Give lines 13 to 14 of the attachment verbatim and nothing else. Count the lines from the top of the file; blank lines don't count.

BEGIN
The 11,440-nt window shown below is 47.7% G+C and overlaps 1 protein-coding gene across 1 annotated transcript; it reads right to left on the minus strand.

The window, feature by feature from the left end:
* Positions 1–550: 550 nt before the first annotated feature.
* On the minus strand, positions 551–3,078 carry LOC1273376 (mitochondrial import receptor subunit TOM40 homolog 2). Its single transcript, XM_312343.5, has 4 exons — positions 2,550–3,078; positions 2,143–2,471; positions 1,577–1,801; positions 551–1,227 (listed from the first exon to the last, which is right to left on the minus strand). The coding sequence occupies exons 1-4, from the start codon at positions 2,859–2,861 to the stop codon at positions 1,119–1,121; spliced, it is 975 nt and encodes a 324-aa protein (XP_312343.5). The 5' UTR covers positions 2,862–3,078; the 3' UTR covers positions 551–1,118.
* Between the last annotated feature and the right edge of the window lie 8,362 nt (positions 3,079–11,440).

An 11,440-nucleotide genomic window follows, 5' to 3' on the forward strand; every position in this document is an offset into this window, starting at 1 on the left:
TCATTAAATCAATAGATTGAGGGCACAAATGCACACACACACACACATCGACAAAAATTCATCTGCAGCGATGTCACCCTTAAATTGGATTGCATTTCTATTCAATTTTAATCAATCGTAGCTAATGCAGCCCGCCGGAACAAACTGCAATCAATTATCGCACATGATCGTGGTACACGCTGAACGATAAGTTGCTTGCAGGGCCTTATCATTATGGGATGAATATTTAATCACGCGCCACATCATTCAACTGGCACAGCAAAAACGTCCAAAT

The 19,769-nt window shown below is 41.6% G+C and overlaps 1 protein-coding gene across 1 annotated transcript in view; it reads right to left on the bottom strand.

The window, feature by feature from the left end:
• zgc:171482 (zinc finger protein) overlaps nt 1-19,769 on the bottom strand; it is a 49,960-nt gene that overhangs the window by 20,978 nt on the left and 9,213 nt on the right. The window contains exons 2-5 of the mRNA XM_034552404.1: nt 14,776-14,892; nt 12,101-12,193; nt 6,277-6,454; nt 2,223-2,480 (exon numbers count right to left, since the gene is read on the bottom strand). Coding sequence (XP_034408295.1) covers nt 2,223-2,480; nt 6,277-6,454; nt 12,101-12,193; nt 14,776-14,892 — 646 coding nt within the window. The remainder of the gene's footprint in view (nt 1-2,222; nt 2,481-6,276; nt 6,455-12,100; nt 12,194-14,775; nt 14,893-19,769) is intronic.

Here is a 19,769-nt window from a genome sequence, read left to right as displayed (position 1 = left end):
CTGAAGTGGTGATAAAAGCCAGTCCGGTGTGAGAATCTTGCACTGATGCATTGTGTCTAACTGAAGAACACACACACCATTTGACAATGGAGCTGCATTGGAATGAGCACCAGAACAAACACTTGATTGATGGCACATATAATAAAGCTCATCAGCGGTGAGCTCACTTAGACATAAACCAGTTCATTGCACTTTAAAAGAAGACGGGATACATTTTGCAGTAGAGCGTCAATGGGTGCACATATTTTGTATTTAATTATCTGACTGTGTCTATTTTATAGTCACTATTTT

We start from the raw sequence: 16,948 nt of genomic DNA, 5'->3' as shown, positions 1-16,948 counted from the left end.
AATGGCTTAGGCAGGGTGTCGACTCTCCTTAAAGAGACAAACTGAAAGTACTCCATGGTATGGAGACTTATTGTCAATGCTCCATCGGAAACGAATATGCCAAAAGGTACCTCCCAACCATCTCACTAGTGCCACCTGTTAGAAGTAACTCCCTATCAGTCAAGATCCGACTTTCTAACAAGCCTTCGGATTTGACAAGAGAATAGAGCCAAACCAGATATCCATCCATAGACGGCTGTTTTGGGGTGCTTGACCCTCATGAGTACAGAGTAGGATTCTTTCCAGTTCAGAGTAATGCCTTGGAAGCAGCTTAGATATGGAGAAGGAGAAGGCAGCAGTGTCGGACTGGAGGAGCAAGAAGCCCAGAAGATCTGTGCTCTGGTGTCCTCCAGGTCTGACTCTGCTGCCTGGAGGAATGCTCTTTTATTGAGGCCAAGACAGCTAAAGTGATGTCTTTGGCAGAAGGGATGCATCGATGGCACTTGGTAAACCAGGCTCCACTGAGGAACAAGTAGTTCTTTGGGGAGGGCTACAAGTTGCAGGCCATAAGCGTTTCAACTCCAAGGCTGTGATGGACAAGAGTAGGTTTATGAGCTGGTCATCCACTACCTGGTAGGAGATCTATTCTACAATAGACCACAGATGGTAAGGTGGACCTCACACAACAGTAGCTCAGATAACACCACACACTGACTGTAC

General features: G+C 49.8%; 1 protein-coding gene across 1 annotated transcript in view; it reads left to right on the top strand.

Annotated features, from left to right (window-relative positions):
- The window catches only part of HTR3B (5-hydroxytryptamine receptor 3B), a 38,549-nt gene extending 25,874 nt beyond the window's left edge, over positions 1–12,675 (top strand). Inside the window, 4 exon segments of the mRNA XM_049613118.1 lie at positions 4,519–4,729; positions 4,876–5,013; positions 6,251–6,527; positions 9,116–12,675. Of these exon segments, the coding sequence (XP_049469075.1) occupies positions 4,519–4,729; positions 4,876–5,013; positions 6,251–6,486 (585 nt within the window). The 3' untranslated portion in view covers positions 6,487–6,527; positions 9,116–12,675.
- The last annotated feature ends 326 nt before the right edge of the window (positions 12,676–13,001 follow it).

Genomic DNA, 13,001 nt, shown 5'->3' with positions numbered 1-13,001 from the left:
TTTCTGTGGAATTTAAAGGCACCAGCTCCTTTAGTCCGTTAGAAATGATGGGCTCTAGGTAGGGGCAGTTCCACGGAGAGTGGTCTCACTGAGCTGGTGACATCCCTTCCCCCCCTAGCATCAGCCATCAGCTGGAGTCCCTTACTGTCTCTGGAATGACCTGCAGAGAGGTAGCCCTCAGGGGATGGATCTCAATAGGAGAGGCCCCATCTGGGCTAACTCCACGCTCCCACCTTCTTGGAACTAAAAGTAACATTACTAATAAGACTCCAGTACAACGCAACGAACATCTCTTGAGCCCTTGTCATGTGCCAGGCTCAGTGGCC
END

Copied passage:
We start from the raw sequence: 16,948 nt of genomic DNA, 5'->3' as shown, positions 1-16,948 counted from the left end.
AATGGCTTAGGCAGGGTGTCGACTCTCCTTAAAGAGACAAACTGAAAGTACTCCATGGTATGGAGACTTATTGTCAATGCTCCATCGGAAACGAATATGCCAAAAGGTACCTCCCAACCATCTCACTAGTGCCACCTGTTAGAAGTAACTCCCTATCAGTCAAGATCCGACTTTCTAACAAGCCTTCGGATTTGACAAGAGAATAGAGCCAAACCAGATATCCATCCATAGACGGCTGTTTTGGGGTGCTTGACCCTCATGAGTACAGAGTAGGATTCTTTCCAGTTCAGAGTAATGCCTTGGAAGCAGCTTAGATATGGAGAAGGAGAAGGCAGCAGTGTCGGACTGGAGGAGCAAGAAGCCCAGAAGATCTGTGCTCTGGTGTCCTCCAGGTCTGACTCTGCTGCCTGGAGGAATGCTCTTTTATTGAGGCCAAGACAGCTAAAGTGATGTCTTTGGCAGAAGGGATGCATCGATGGCACTTGGTAAACCAGGCTCCACTGAGGAACAAGTAGTTCTTTGGGGAGGGCTACAAGTTGCAGGCCATAAGCGTTTCAACTCCAAGGCTGTGATGGACAAGAGTAGGTTTATGAGCTGGTCATCCACTACCTGGTAGGAGATCTATTCTACAATAGACCACAGATGGTAAGGTGGACCTCACACAACAGTAGCTCAGATAACACCACACACTGACTGTAC